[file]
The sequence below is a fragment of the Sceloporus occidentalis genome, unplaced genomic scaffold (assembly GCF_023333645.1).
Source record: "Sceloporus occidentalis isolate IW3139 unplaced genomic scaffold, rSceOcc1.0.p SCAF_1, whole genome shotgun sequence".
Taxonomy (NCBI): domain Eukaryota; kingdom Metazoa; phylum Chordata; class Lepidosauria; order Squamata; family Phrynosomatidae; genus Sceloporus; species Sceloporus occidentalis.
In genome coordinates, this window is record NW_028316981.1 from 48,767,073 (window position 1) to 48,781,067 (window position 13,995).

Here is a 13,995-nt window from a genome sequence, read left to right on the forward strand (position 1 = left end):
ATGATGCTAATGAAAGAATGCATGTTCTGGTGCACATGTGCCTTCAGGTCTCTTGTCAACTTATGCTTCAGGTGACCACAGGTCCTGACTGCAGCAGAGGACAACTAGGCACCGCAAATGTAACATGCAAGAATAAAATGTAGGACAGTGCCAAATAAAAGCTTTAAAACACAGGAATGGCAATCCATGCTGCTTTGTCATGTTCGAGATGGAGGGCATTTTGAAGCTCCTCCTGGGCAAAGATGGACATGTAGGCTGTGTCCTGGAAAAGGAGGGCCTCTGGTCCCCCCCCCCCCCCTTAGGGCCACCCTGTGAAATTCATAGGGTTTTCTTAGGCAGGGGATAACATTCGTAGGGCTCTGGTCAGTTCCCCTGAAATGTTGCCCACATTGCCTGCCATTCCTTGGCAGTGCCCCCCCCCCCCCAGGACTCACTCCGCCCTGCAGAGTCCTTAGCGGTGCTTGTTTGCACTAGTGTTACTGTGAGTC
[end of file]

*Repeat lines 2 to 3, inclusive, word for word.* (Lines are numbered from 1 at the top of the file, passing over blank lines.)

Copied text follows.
Source record: "Sceloporus occidentalis isolate IW3139 unplaced genomic scaffold, rSceOcc1.0.p SCAF_1, whole genome shotgun sequence".
Taxonomy (NCBI): domain Eukaryota; kingdom Metazoa; phylum Chordata; class Lepidosauria; order Squamata; family Phrynosomatidae; genus Sceloporus; species Sceloporus occidentalis.